the developing bi-national reality in the West Bank and the continuation of the
siege on Gaza.
Palestinians are losing ground (literally) and their
failure to create enough support in the international community to impose a
compromise on Israel leaves them to confront the deteriorating status quo with
no alternative political strategy developed. Palestinians will not accept
to live under continued Israeli control devoid of political rights including the
right of self-determination.
They don’t wish to return to another round
of violence. There does not seem to be enough energy within the society right
now to generate a real mass movement of refusing to cooperate with the
occupation through non-violent civil disobedience. The national
movement’s leadership has not joined the call of the international solidarity
movement with Palestine for a general boycott of Israel, but they do support a
boycott of Israeli settlements.
But at the same time some 26,000
Palestinians work in settlements and are building settlement houses, because the
PA does not have the resources to offer them alternative employment and salaries
to support their families.
The current situation is not natural and
cannot continue forever. Eventually there will be a strategic change. That
change might come from elections, it may come from the current leadership
deciding that it cannot or does not wish to rule anymore. It may come
from the streets when the young people decide that they will no longer accept
the status quo.
It will come in one form or another, if Israel does not
take the initiative to act in its own interests and make real peace with the
Palestinians, turning the prime minister’s slogan of “two states for two
peoples” into a reality.
There has never been a decision in Israel by the
government, not this government or any previous government, that the State of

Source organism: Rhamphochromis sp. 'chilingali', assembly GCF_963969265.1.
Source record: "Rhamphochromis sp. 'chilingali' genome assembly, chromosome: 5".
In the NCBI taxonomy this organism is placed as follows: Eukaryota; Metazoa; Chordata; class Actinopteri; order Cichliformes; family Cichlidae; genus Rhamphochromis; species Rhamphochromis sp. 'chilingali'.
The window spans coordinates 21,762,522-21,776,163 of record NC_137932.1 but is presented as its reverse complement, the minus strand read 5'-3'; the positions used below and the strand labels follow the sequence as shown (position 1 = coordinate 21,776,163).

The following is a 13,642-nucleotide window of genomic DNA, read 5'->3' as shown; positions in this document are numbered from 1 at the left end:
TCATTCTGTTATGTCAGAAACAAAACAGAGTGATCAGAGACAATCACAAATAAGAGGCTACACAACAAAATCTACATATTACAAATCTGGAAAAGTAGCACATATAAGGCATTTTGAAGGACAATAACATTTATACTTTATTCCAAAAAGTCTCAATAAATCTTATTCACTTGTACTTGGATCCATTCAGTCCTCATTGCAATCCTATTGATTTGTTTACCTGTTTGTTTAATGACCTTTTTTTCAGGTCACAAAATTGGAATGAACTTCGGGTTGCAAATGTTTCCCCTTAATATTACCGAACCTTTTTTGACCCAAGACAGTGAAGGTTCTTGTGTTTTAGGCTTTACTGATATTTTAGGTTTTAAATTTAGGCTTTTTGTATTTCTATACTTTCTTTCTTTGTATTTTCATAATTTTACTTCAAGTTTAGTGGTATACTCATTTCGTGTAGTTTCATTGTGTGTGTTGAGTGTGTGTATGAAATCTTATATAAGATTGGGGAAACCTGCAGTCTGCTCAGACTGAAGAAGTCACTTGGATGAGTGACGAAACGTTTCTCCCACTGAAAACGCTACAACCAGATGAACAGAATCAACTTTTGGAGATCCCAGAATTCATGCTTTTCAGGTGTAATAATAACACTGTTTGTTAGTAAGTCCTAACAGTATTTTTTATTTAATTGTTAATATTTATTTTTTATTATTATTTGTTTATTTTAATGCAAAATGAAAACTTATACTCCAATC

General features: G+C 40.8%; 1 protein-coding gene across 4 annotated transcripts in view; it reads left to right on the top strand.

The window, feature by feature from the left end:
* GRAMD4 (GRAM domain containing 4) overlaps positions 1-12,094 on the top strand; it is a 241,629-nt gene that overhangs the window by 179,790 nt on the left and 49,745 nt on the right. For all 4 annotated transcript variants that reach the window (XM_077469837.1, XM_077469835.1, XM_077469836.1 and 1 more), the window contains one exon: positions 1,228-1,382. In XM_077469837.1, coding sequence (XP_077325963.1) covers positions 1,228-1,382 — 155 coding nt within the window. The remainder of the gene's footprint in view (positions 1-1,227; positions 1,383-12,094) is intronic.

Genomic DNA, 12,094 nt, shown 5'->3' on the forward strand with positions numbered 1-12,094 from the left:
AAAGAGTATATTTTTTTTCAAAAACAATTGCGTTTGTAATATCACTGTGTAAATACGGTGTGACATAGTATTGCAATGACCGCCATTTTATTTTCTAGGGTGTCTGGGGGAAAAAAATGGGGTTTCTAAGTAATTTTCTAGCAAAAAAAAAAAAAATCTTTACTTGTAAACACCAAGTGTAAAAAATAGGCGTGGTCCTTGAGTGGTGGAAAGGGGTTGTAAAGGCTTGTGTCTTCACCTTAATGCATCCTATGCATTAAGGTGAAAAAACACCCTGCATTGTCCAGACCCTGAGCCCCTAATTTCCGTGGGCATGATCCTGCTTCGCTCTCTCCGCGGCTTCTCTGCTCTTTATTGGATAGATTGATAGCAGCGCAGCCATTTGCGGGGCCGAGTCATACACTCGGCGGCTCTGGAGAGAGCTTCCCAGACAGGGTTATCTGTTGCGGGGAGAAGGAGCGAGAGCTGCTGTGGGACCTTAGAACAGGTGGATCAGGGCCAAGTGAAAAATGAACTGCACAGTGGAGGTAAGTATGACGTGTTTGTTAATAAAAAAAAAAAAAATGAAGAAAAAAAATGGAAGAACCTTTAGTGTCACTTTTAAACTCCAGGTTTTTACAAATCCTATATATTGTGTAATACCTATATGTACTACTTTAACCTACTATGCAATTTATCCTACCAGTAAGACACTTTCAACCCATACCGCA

Israel is committed to the solution of two states for two peoples to end the
That government decision is not dependent
on a Palestinian partner or a Palestinian recognition of Israel as a Jewish
state. It is a sovereign decision of a sovereign state and would send a clear
message to the Palestinians that there might actually be a partner in
The PLO has adopted the two states for two peoples policy and
their Declaration of Independence of Palestine written and passed in 1988 states
it quite clearly.
The Palestinian unity talks probably fell apart now
because of US pressure on President Abbas to give one last chance to
negotiations with Israel. He does not believe that Prime Minister Binyamin
Netanyahu is serious about making peace. A serious Israeli peacemaker
would not declare a policy of building 10 new settler houses outside of the
settlement blocs for every one the Supreme Courts declares is illegal. This does
not give any signal to the Palestinians, the Arabs or to anyone that Israel is
interested in making peace.
It is most unfortunate that even with such a
large coalition and political stability, Israel’s outstretched hand is not
seeking a handshake of peace with the Palestinians, but instead is carrying
government decisions to take more of their land.
The writer is the
co-chairman of IPCRI, the Israel Palestine Center for Research and Information,
a columnist for The Jerusalem Post, a radio host on All for Peace Radio and the
initiator and negotiator of the secret back channel for the release of Gilad